I’d never heard of Written on the Body by Jeanette Winterson (or of the author, at all) until I was browsing through some of the quotations at Gaia1Yes, I’m TechnoMom there, like most places. a while back. This bit is too long for my quotations file, but I love it too much to just delete it.
“You’ll get over it…” It’s the clichés that cause the trouble. To lose someone you love is to alter your life forever. You don’t get over it because ‘it’ is the person you loved. The pain stops, there are new people, but the gap never closes. How could it? The particularness of someone who mattered enough to grieve over is not made anodyne by death. This hole in my heart is the shape of you and no one else can fit it. Why would I want them to? I’ve thought a lot about death recently, the finality of it, the argument ending in mid-air. One of us hadn’t finished, why did the other one go? And why without warning? Even death after long illness is without warning. The moment you had prepared for so carefully took you by storm. The troops broke through the window and snatched the body and the body is gone. The day before the Wednesday last, this time a year ago, you were here and now you’re not. Why not? Death reduces us to the baffled logic of a child. If yesterday why not today? And where are you? Fragile creatures of a small blue planet, surrounded by light-years of silent space. Do the dead find peace beyond the rattle of the world? What peace is there for us whose best love cannot return them even for a day? I raise my head to the door and think I will see you in the frame. I know it is your voice in the corridor but when I run outside the corridor is empty. There is nothing I can do that will make any difference. The last word is yours. The fluttering in the stomach goes away and the dull waking pain. Sometimes I think of you and I feel giddy. Memory makes me lightheaded, drunk on champagne. All the things we did. And if anyone had said this was the price I would have agreed to pay it. That surprises me; that with the hurt and the mess comes a shaft of recognition. It was worth it. Love is worth it.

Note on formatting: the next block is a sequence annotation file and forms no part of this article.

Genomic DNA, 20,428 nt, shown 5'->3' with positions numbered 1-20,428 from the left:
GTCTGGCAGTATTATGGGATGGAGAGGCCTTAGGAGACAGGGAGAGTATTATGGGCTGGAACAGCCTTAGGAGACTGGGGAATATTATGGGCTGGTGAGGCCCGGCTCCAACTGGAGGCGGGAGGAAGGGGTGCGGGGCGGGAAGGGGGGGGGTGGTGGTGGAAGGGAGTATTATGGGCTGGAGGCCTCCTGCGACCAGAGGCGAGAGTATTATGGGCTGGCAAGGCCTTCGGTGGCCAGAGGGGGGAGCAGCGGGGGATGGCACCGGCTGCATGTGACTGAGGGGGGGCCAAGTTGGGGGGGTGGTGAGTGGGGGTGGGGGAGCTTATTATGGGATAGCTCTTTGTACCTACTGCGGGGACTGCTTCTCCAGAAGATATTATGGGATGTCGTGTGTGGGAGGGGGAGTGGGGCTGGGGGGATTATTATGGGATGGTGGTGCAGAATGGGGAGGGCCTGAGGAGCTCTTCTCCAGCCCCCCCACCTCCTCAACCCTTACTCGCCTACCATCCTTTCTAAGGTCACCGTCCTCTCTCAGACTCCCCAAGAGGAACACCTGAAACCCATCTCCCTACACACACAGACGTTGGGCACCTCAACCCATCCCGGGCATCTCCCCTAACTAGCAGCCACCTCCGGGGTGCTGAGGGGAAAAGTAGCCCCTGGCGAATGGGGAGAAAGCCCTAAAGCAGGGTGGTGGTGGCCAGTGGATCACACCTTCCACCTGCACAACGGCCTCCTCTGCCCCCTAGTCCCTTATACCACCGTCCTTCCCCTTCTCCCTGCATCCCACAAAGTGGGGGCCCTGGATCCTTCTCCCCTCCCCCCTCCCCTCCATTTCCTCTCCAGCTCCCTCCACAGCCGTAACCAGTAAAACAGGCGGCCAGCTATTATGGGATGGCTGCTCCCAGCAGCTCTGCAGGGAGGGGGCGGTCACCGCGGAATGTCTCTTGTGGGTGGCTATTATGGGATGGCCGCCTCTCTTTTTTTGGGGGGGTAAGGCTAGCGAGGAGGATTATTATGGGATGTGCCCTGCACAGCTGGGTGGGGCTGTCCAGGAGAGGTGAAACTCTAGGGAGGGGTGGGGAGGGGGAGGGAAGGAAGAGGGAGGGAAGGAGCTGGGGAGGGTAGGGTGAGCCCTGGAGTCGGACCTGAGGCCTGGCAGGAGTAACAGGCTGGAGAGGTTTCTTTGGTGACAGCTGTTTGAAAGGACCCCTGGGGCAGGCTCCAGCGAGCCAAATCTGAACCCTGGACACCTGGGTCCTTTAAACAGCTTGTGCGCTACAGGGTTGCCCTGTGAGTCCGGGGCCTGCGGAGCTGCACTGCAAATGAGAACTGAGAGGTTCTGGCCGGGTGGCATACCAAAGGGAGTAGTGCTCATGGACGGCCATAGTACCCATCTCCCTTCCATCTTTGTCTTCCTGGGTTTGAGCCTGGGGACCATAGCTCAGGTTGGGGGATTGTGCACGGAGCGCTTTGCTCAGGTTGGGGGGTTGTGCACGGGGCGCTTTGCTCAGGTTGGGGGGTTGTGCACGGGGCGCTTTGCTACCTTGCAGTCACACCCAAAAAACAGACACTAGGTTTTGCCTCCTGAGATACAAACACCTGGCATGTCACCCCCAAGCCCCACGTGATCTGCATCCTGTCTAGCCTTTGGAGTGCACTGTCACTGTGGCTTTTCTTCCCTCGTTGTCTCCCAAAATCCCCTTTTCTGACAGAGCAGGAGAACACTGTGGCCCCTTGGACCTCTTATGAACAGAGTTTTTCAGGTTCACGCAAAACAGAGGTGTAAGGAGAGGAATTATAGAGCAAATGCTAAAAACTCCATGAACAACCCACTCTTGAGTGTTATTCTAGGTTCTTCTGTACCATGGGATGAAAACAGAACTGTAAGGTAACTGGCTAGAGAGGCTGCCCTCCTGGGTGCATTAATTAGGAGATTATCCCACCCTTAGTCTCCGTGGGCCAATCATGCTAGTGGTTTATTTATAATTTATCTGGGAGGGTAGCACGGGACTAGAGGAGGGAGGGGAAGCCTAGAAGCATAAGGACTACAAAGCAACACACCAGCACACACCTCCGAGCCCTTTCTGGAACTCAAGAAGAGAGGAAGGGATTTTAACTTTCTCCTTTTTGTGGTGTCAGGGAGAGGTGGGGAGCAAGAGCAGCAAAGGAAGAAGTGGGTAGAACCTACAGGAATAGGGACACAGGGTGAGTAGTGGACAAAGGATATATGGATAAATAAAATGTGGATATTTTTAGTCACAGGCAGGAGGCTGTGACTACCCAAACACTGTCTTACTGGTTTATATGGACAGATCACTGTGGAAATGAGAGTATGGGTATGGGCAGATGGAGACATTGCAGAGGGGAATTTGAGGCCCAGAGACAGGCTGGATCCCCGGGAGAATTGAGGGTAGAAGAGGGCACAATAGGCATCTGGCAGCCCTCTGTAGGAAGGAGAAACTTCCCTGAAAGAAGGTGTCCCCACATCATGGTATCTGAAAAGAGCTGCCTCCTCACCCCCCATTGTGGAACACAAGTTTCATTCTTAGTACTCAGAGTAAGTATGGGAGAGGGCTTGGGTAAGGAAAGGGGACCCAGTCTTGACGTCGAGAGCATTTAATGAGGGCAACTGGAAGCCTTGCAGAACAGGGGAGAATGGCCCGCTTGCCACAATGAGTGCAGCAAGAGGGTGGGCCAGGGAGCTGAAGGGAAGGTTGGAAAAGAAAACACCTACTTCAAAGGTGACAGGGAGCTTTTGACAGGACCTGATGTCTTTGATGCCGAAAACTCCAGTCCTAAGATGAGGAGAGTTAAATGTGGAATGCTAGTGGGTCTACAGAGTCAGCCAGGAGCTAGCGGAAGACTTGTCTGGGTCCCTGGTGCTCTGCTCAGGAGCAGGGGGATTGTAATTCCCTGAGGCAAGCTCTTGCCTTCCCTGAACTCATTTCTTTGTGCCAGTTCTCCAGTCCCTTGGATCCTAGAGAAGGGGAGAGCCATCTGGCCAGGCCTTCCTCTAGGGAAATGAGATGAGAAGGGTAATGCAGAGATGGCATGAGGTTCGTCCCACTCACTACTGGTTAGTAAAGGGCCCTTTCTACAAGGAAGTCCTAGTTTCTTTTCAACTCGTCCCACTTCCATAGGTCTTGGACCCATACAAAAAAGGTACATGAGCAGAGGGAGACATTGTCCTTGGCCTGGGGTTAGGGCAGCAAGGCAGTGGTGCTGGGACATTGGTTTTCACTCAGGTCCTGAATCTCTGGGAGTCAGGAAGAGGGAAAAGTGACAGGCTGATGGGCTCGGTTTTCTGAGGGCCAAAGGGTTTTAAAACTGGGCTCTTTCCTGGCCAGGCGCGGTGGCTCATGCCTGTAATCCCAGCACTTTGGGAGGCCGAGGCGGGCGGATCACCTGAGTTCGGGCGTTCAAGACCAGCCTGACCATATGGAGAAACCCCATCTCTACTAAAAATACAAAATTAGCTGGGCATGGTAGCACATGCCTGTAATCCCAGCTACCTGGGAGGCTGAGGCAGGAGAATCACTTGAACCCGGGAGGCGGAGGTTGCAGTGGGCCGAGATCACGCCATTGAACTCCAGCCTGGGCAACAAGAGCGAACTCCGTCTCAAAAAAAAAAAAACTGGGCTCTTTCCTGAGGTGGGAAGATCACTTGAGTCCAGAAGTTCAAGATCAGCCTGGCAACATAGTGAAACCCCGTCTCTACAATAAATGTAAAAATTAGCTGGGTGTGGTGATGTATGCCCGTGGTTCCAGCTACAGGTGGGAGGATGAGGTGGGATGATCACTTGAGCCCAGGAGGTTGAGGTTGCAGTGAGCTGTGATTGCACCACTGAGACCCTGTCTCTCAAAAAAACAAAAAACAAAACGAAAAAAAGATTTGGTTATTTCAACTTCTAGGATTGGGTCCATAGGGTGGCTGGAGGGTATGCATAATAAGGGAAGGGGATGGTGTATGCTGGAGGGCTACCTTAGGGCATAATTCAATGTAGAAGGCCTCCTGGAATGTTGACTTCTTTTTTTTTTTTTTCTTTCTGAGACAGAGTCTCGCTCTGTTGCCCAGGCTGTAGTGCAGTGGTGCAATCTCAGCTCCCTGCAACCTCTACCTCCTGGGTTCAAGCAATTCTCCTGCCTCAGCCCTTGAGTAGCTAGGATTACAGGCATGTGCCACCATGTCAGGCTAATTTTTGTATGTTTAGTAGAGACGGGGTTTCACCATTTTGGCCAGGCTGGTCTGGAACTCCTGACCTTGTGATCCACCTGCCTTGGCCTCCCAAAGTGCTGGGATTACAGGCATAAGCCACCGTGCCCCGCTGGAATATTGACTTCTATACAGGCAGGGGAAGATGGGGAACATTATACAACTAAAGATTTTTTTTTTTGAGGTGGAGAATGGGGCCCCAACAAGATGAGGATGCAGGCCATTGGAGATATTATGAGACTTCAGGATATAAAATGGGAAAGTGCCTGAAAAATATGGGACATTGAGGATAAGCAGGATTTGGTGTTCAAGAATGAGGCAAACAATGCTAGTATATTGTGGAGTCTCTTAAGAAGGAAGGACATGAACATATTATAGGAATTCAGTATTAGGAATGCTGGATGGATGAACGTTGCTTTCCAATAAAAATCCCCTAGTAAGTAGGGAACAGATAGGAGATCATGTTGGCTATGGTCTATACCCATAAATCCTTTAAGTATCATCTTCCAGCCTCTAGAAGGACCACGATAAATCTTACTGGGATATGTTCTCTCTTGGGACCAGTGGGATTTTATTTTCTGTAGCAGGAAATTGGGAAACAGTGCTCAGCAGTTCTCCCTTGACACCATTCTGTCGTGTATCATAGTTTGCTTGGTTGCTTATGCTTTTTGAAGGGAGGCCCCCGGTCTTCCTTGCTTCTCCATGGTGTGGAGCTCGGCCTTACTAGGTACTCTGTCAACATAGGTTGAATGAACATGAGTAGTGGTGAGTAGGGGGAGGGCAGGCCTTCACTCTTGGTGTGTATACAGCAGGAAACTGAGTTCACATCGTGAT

After reading about the book, I was surprised to find that it isn’t about the obvious sort of loss. The novel is described as an erotic homage to a lover’s body, but one of the intriguing aspects is that the author never gives the narrator a gender. I’m going to try to find it to give it a read.